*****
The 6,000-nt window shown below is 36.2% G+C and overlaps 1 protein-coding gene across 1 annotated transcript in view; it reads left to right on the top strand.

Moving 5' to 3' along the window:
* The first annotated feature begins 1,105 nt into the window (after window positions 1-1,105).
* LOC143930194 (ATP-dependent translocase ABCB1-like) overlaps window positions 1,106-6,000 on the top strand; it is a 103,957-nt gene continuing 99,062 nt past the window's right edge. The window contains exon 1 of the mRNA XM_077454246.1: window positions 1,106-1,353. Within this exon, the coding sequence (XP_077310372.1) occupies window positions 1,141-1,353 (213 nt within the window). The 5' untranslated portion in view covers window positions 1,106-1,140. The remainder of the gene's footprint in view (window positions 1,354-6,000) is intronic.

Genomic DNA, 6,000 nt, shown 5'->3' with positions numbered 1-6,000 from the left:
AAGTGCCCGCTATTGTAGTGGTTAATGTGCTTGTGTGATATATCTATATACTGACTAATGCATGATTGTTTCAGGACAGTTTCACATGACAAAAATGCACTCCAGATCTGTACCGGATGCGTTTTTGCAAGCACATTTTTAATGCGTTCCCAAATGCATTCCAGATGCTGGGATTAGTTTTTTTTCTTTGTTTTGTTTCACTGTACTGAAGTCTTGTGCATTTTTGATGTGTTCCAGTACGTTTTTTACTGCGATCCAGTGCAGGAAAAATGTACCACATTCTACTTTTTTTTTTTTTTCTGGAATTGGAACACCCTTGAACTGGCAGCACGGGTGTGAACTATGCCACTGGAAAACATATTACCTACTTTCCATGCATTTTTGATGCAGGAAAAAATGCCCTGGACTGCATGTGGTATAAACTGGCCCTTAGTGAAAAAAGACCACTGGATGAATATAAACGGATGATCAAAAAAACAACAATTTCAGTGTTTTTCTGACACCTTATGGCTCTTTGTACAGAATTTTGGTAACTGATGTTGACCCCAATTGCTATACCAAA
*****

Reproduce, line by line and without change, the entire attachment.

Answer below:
The 6,000-nt window shown below is 36.2% G+C and overlaps 1 protein-coding gene across 1 annotated transcript in view; it reads left to right on the top strand.

Moving 5' to 3' along the window:
* The first annotated feature begins 1,105 nt into the window (after window positions 1-1,105).
* LOC143930194 (ATP-dependent translocase ABCB1-like) overlaps window positions 1,106-6,000 on the top strand; it is a 103,957-nt gene continuing 99,062 nt past the window's right edge. The window contains exon 1 of the mRNA XM_077454246.1: window positions 1,106-1,353. Within this exon, the coding sequence (XP_077310372.1) occupies window positions 1,141-1,353 (213 nt within the window). The 5' untranslated portion in view covers window positions 1,106-1,140. The remainder of the gene's footprint in view (window positions 1,354-6,000) is intronic.

Genomic DNA, 6,000 nt, shown 5'->3' with positions numbered 1-6,000 from the left:
AAGTGCCCGCTATTGTAGTGGTTAATGTGCTTGTGTGATATATCTATATACTGACTAATGCATGATTGTTTCAGGACAGTTTCACATGACAAAAATGCACTCCAGATCTGTACCGGATGCGTTTTTGCAAGCACATTTTTAATGCGTTCCCAAATGCATTCCAGATGCTGGGATTAGTTTTTTTTCTTTGTTTTGTTTCACTGTACTGAAGTCTTGTGCATTTTTGATGTGTTCCAGTACGTTTTTTACTGCGATCCAGTGCAGGAAAAATGTACCACATTCTACTTTTTTTTTTTTTTCTGGAATTGGAACACCCTTGAACTGGCAGCACGGGTGTGAACTATGCCACTGGAAAACATATTACCTACTTTCCATGCATTTTTGATGCAGGAAAAAATGCCCTGGACTGCATGTGGTATAAACTGGCCCTTAGTGAAAAAAGACCACTGGATGAATATAAACGGATGATCAAAAAAACAACAATTTCAGTGTTTTTCTGACACCTTATGGCTCTTTGTACAGAATTTTGGTAACTGATGTTGACCCCAATTGCTATACCAAA